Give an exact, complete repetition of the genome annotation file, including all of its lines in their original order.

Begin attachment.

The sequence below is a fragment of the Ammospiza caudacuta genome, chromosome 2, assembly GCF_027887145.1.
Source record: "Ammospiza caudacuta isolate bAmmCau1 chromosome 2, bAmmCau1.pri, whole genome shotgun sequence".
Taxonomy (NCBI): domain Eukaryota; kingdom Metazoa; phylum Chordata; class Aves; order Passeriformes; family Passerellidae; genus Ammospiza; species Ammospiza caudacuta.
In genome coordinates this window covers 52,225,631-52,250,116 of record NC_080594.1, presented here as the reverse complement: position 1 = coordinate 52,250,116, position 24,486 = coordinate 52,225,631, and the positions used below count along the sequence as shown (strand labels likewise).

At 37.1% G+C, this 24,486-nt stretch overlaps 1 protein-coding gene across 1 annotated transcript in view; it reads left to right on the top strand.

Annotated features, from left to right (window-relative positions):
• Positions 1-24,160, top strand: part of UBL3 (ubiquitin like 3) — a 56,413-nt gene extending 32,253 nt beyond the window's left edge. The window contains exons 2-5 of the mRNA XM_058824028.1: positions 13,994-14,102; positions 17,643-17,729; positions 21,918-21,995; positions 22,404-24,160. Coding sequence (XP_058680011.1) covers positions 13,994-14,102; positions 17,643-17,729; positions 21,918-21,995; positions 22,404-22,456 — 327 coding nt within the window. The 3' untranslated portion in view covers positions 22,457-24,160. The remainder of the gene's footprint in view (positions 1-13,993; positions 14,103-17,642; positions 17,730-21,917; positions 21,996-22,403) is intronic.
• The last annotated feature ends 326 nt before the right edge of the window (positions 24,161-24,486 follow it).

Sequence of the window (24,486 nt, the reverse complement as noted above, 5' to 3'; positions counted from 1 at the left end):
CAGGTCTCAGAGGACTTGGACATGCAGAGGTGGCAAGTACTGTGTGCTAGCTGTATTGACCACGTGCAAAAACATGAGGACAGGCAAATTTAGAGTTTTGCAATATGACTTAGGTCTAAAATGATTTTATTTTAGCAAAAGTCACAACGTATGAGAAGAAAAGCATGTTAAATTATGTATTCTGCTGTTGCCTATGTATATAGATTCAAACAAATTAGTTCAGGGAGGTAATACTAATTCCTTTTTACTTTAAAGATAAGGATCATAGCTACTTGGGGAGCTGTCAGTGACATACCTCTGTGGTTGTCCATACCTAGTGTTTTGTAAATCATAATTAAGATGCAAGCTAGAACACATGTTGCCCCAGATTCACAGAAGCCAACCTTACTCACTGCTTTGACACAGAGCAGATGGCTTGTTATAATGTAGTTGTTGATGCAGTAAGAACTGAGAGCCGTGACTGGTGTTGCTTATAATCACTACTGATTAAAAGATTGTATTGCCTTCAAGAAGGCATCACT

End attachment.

The sequence below is a fragment of the Ammospiza caudacuta genome, chromosome 2, assembly GCF_027887145.1.
Source record: "Ammospiza caudacuta isolate bAmmCau1 chromosome 2, bAmmCau1.pri, whole genome shotgun sequence".
Taxonomy (NCBI): domain Eukaryota; kingdom Metazoa; phylum Chordata; class Aves; order Passeriformes; family Passerellidae; genus Ammospiza; species Ammospiza caudacuta.
In genome coordinates this window covers 52,225,631-52,250,116 of record NC_080594.1, presented here as the reverse complement: position 1 = coordinate 52,250,116, position 24,486 = coordinate 52,225,631, and the positions used below count along the sequence as shown (strand labels likewise).

At 37.1% G+C, this 24,486-nt stretch overlaps 1 protein-coding gene across 1 annotated transcript in view; it reads left to right on the top strand.

Annotated features, from left to right (window-relative positions):
• Positions 1-24,160, top strand: part of UBL3 (ubiquitin like 3) — a 56,413-nt gene extending 32,253 nt beyond the window's left edge. The window contains exons 2-5 of the mRNA XM_058824028.1: positions 13,994-14,102; positions 17,643-17,729; positions 21,918-21,995; positions 22,404-24,160. Coding sequence (XP_058680011.1) covers positions 13,994-14,102; positions 17,643-17,729; positions 21,918-21,995; positions 22,404-22,456 — 327 coding nt within the window. The 3' untranslated portion in view covers positions 22,457-24,160. The remainder of the gene's footprint in view (positions 1-13,993; positions 14,103-17,642; positions 17,730-21,917; positions 21,996-22,403) is intronic.
• The last annotated feature ends 326 nt before the right edge of the window (positions 24,161-24,486 follow it).

Sequence of the window (24,486 nt, the reverse complement as noted above, 5' to 3'; positions counted from 1 at the left end):
CAGGTCTCAGAGGACTTGGACATGCAGAGGTGGCAAGTACTGTGTGCTAGCTGTATTGACCACGTGCAAAAACATGAGGACAGGCAAATTTAGAGTTTTGCAATATGACTTAGGTCTAAAATGATTTTATTTTAGCAAAAGTCACAACGTATGAGAAGAAAAGCATGTTAAATTATGTATTCTGCTGTTGCCTATGTATATAGATTCAAACAAATTAGTTCAGGGAGGTAATACTAATTCCTTTTTACTTTAAAGATAAGGATCATAGCTACTTGGGGAGCTGTCAGTGACATACCTCTGTGGTTGTCCATACCTAGTGTTTTGTAAATCATAATTAAGATGCAAGCTAGAACACATGTTGCCCCAGATTCACAGAAGCCAACCTTACTCACTGCTTTGACACAGAGCAGATGGCTTGTTATAATGTAGTTGTTGATGCAGTAAGAACTGAGAGCCGTGACTGGTGTTGCTTATAATCACTACTGATTAAAAGATTGTATTGCCTTCAAGAAGGCATCACT